When pimps brand the women and girls they control, it's a reminder that these women are victims rather than criminals, writes Nicholas D. Kristof. That consciousness is spreading, and we are finally seeing considerable progress in tackling domestic sex trafficking.
NEW YORK — We think of branding as something ranchers do to their cattle. But it’s also what pimps do to women and girls they control across America.
Taz, a 16-year-old girl here in New York City, told me that her pimp had branded three other girls with tattoos bearing his name. When she refused the tattoo, she said, he held her down and carved his name on her back with a safety pin.
More about Taz in a moment. That kind of branding isn’t universal, but it’s very common. An alleged pimp indicted last month in Manhattan is accused of tattooing his street name on a prostitute’s neck, along with a bar code. He allegedly tattooed another prostitute with a symbol of his name on her pubic area, along with a dollar sign. In each case, the message was clear: They were his property, and they were for sale.
Such branding is a reminder that women being sold on the streets in America are — not always, but often — victims rather than criminals. That consciousness is spreading, and we are finally seeing considerable progress in tackling domestic sex trafficking.
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So far, in 2012, states have passed more than 40 laws relating to human trafficking, according to Megan Fowler of Polaris Project, an anti-trafficking organization.
Prosecutors and police are increasingly targeting pimps and johns, and not just the women and girls who are their victims. In Manhattan, the district attorney’s office recently started a sex-trafficking program and just secured its most comprehensive indictments for sex trafficking. Likewise, a federal prosecutor in Virginia brought sex-trafficking charges last month against a man accused of selling a 14-year-old girl in several states.
Now President Barack Obama is said to be planning an initiative on human trafficking. I’m hoping that he will direct the attorney general to make sex trafficking a higher federal priority and call on states to pass “safe harbor” laws that treat prostituted teenage girls as victims rather than criminals.
The other important shift is growing pressure on Backpage.com, a classified advertising website that dominates the sex trafficking industry. Calls for Village Voice Media, which owns Backpage, to end its links to sex trafficking have come from attorneys general from 48 states, dozens of mayors from around the country, and some 240,000 Americans who have signed a petition on Change.org.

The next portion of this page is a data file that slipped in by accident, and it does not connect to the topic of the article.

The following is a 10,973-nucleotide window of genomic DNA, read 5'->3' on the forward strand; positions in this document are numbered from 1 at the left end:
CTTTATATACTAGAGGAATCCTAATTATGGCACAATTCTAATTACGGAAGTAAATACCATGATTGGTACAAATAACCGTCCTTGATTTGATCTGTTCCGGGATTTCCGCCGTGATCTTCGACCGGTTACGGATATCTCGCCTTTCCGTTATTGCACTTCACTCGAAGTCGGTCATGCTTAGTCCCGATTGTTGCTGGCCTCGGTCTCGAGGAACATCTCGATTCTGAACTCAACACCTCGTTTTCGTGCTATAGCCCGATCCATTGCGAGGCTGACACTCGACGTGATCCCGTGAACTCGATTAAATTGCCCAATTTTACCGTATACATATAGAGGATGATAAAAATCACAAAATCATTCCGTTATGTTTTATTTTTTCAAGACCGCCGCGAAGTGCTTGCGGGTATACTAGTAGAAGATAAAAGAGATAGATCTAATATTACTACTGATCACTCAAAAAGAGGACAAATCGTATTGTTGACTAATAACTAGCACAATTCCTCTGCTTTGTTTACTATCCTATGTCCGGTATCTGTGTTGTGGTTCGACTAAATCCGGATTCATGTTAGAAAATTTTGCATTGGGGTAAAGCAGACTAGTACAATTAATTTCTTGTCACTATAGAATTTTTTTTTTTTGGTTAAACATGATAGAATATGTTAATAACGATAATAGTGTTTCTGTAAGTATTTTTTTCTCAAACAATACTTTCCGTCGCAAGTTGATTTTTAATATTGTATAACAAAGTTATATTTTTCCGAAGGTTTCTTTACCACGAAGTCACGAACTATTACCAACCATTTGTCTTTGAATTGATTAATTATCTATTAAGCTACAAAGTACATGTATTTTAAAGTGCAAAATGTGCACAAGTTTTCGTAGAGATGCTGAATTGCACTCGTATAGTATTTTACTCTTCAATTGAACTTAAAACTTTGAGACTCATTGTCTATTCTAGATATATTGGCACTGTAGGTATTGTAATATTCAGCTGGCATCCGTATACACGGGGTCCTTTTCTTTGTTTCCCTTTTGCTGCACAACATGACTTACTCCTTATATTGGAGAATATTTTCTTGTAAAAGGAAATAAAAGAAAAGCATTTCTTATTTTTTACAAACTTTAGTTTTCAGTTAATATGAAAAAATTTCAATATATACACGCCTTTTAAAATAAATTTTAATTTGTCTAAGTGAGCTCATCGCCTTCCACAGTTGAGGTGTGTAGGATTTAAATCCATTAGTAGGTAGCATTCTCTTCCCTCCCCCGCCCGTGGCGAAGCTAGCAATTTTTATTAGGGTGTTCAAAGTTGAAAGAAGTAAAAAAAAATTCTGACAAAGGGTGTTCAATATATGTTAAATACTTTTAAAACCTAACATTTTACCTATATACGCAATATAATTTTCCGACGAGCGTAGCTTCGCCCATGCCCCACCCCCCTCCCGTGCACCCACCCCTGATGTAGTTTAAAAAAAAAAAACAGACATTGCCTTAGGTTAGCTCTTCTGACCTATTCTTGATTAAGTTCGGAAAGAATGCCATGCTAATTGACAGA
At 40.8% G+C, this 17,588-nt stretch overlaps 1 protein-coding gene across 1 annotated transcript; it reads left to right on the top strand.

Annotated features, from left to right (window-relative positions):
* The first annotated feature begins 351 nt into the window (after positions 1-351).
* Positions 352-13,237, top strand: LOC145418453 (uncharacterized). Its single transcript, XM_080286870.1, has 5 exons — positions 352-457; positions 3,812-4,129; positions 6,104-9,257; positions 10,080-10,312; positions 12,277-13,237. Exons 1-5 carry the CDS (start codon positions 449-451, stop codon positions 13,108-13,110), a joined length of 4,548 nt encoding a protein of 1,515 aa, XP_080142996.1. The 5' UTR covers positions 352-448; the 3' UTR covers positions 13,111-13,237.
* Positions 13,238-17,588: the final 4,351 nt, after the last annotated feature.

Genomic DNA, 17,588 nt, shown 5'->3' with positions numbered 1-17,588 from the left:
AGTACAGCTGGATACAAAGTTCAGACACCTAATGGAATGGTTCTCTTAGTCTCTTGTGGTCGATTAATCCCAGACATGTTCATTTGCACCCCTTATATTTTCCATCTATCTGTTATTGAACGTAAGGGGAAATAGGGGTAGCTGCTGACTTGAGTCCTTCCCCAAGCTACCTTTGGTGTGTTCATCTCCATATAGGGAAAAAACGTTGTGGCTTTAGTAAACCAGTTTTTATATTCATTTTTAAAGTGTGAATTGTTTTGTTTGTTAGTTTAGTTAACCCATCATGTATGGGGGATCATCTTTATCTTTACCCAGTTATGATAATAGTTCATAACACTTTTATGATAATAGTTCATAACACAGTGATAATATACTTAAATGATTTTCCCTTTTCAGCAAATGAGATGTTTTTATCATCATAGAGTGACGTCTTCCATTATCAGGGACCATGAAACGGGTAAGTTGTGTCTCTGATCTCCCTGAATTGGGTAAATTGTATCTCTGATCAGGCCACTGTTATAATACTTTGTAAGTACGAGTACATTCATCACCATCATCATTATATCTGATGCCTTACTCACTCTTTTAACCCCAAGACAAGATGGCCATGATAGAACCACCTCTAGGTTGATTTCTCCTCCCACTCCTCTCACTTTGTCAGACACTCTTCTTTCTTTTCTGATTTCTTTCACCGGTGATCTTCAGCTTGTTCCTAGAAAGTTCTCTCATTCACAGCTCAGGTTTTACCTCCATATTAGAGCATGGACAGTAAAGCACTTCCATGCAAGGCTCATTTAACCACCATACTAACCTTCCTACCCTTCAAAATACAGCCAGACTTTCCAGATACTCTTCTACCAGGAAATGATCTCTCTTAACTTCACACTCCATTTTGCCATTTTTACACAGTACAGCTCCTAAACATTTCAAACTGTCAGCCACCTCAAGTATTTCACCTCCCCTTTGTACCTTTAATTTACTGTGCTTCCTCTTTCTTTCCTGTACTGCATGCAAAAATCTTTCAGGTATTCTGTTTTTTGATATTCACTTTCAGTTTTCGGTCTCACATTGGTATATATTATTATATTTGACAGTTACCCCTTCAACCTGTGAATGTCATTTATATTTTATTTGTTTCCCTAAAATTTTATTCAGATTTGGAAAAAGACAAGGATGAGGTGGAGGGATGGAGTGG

Resolutions are pending in the Senate and House calling on Village Voice Media to get out of this trade. At least 34 advertisers have dropped Village Voice Media publications, including the flagship, Village Voice in New York City.
In its defense, Village Voice Media notes that it screens ads and cooperates with the police. That’s true, but Taz — the 16-year-old with her former pimp’s name carved into her back — told me that three-quarters of her “dates” had come from Backpage.
I met Taz at Gateways, a treatment center outside New York City. She told me that she ran away from home in New York City at the age of 14 and eventually ended up in the hands of a violent 20-year-old pimp who peddled her on Backpage.
Skeptics mostly believe that prostitutes sell sex voluntarily, while anti-trafficking advocates sometimes suggest that they are almost all forced into the trade. The truth is more complicated.
Taz wasn’t locked up, and, at times, she felt a romantic bond with her pimp. She distrusted the police — with reason, for when officers found her in December, they arrested her and locked her up for four months in juvenile detention.
Yet Taz wasn’t exactly selling sex by choice, either. She said her pimp issued his four girls a daily quota of money to earn; if they didn’t, he would beat them. They could never leave, either, Taz said, and she explained what happened when her pimp caught her trying to run away:
“I got drowned,” she recalled. “He choked me, put me in the tub, and when I woke up, I was drowning. He said he’d kill me if I left.”
Another time, Taz says, she tried to call 911. “He hit me over the head with a glass bottle,” she recalls. Then he ordered another of his girls to sweep up the broken glass.
I bet the police looked at Taz and saw an angry, defiant prostitute who hated them and didn’t want to be rescued. There was an element of truth to that. But there’s another side as well, now visible, and it underscores the importance of helping these girls rather than giving up on them. Taz is emerging as a smart, ambitious girl with dazzling potential. She loves reading and writing, and when I asked her what she wanted to be when she grows up, she smiled a bit self-consciously.
“I’d like to be a pediatrician,” she said.
Nicholas D. Kristof is a regular columnist for The New York Times.